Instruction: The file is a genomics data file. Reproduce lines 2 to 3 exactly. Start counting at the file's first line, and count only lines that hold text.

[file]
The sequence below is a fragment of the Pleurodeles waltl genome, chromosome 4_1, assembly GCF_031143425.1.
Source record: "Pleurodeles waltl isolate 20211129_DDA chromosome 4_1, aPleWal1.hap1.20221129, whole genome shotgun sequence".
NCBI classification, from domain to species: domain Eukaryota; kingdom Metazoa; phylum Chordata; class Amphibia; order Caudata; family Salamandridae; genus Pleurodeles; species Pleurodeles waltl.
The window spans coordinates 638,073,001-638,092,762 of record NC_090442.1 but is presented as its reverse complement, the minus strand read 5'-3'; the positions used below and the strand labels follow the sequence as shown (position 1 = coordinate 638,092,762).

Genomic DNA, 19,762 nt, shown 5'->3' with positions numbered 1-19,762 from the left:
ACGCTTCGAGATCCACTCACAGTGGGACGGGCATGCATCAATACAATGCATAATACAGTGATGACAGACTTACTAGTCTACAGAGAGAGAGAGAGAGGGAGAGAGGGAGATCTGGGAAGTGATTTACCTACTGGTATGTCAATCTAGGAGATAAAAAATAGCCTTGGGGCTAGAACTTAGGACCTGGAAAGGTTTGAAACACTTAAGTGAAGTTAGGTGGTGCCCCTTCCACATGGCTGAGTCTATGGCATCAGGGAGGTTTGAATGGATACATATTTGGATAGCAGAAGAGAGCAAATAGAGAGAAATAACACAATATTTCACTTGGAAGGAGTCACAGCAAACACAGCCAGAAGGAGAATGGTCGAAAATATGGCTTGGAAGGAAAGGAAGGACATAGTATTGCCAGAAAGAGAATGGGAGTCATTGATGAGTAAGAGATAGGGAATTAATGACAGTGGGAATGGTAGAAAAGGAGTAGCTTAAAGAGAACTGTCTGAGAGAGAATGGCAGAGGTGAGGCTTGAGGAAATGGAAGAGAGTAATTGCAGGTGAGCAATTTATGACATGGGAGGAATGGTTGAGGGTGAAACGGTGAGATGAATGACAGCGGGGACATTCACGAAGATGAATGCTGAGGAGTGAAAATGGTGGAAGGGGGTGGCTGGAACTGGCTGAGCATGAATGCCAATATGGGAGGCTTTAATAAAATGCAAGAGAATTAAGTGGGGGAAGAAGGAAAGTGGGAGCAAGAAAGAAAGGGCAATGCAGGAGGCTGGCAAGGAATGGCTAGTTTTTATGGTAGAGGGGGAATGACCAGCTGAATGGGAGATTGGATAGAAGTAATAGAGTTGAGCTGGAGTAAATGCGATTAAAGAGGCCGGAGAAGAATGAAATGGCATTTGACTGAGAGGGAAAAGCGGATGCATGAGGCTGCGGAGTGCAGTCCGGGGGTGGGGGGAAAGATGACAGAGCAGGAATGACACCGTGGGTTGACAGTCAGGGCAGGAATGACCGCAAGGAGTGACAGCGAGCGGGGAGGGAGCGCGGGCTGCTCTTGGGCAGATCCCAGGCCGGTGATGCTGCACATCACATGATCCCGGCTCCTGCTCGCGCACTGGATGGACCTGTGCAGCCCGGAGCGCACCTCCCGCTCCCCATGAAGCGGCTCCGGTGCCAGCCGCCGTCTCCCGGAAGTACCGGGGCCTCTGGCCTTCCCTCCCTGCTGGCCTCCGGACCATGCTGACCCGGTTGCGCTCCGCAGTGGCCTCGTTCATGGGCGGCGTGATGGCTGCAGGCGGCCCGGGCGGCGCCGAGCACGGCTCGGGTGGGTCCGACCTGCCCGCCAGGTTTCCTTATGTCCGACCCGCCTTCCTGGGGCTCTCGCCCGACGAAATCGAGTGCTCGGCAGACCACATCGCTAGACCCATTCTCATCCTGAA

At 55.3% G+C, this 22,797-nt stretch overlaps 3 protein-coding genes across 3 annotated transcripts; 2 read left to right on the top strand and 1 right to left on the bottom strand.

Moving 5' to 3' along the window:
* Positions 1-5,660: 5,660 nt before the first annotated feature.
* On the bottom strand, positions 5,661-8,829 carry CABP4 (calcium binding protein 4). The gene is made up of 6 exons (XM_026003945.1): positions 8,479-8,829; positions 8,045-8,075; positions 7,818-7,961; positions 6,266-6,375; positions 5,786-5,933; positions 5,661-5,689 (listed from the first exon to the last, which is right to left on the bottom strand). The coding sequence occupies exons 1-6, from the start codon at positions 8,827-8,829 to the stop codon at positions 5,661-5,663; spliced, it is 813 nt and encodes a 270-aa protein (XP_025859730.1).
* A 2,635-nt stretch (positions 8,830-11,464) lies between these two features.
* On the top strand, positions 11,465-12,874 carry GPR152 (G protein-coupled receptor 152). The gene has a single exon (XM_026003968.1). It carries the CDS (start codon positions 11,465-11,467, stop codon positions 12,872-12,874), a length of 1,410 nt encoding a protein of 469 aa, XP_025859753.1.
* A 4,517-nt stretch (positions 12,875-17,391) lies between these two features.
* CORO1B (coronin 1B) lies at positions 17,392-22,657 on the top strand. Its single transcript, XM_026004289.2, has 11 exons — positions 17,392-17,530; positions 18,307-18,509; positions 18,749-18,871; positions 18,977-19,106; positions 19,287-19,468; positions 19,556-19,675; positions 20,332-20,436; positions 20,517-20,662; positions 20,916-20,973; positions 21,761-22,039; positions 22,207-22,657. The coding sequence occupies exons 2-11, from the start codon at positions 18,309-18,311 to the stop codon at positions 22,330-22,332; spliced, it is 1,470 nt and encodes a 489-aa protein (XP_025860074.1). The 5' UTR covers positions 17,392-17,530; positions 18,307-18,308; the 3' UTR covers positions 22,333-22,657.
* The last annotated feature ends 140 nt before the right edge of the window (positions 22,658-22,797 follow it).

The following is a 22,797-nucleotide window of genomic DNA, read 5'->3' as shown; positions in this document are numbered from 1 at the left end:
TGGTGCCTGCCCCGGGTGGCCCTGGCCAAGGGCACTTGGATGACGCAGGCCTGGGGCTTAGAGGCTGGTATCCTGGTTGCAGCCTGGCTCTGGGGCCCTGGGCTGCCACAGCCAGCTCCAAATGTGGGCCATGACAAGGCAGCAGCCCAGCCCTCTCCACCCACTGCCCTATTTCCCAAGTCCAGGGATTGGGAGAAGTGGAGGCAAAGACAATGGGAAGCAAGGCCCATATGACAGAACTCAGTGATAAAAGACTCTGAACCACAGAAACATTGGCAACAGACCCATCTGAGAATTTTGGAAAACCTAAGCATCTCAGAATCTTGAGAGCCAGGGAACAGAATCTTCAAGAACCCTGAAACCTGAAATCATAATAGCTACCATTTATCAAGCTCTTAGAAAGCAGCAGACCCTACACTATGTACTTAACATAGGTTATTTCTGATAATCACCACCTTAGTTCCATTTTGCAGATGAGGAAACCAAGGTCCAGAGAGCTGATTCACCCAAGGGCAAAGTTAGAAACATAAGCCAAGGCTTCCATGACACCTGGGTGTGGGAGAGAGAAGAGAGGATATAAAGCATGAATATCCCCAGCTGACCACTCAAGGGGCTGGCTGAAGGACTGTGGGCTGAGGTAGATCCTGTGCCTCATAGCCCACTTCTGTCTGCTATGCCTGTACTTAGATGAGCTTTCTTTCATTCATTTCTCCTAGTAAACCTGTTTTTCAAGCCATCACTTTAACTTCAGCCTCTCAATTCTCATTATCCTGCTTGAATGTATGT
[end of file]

Source record: "Pleurodeles waltl isolate 20211129_DDA chromosome 4_1, aPleWal1.hap1.20221129, whole genome shotgun sequence".
NCBI classification, from domain to species: domain Eukaryota; kingdom Metazoa; phylum Chordata; class Amphibia; order Caudata; family Salamandridae; genus Pleurodeles; species Pleurodeles waltl.